Labour's Maastricht timebomb primed to detonate next week: Anthony Bevins looks at the parliamentary amendment that may yet wreck the treaty
Friday 16 July 1993
As the Independent reported yesterday, the timebomb is now set to detonate next Thursday night, when the Commons and Lords vote on an amazingly bland Government motion on John Major's Social Chapter opt-out, simply noting 'the policy of Her Majesty's Government on the adoption of the Protocol on Social Policy'.
The Labour-inspired timebomb, now Clause 7 of the European Communities (Amendment) Bill, says: 'This Act shall come into force only when each House of Parliament has come to a resolution on a motion tabled by a Minister of the Crown considering the question of adopting the Protocol on Social Policy.'
The explosive content of the clause centres on the relationship between the motion and the resolution. The Commons clerks have advised MPs that the motion can only become a resolution if it is passed.
If the motion is defeated, there is no resolution; if there is no resolution, the Act shall not come into force; if the Act does not come into force, Mr Major cannot ratify the treaty, and is blown up a gum tree.
Before they come to the main motion, however, MPs and peers are expected to be given the chance to vote for a more positive Labour amendment. This will say that the Government should not ratify the Maastricht treaty 'until such time as it has given notification to the European Community that it intends to adopt the Agreement attached to the Protocol on Social Policy'.
Given the complex nature of political forces at work - the Prime Minister and his government; the 40-strong band of Tory rebels; Labour; the Liberal Democrats; Nationalists; and Ulstermen - the next week could yet be one of the most fraught and frenetic since Margaret Thatcher's demise.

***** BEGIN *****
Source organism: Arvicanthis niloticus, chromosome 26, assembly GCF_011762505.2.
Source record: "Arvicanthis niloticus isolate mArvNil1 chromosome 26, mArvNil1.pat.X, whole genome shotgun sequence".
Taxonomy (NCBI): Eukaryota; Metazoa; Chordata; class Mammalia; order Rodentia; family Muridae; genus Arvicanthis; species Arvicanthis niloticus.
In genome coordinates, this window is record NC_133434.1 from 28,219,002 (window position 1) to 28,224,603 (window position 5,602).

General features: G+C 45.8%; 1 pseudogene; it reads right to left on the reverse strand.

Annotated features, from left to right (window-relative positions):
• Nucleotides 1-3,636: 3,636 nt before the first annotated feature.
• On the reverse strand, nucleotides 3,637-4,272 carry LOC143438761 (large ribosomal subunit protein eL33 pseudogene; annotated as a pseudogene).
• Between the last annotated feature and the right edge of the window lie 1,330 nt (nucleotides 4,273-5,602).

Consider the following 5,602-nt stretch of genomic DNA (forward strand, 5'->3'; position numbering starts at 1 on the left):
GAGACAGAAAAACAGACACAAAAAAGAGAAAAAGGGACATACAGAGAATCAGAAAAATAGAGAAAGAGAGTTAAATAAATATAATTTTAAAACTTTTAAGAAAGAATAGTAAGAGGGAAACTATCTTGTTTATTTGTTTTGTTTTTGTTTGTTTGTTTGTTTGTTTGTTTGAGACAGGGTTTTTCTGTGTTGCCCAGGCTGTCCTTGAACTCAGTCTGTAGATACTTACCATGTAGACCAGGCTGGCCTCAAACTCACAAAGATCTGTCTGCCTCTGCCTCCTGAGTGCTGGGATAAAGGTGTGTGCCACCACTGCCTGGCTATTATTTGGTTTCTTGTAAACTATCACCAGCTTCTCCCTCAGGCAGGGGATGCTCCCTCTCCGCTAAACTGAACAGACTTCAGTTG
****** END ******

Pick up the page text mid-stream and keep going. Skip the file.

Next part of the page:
With those complexities in mind, Mr Robertson was up until the early hours of yesterday morning working out the possible permutations of what could happen in the Commons next Thursday - and their possible consequences. His scenarios, with implications in his italics are:
'Scenario 1. Labour amendment carried. Amended motion put to the House. Government votes against, along with Tory rebels. Motion lost. Treaty cannot be ratified unless new motion is tabled. Government tables new motion for 27/28 July OR Government accepts decision and refuses to ratify Maastricht.
'Scenario 2. Labour amendment carried. Government abstains on amended motion. Motion carried. Government says it will accept the Social Chapter, OR Government refuses to ratify and treaty falls, OR Government says it has legal authority . . . ratifies the treaty and ignores the vote of the Commons.
'Scenario 3. Labour amendment is lost. Government, with Labour against, but with possible Ulster Unionist, Liberal and even Welsh Nationalist support, will win the main question even if more Tory rebels vote this time. Treaty is ratified.
'Scenario 4. Labour amendment is lost. Main question is lost as Opposition coalition stays firm and more Tory anti-Social Chapter rebels join us. Treaty cannot be ratified because Act cannot come into force. Government comes back the following week with a new motion and wins. Treaty ratified. OR Government comes back the following week with a new motion, the Opposition coalition on our amendment holds and we return to scenarios 1, 2, and 3. OR Government accepts defeat and refuses to ratify. Treaty dead.'
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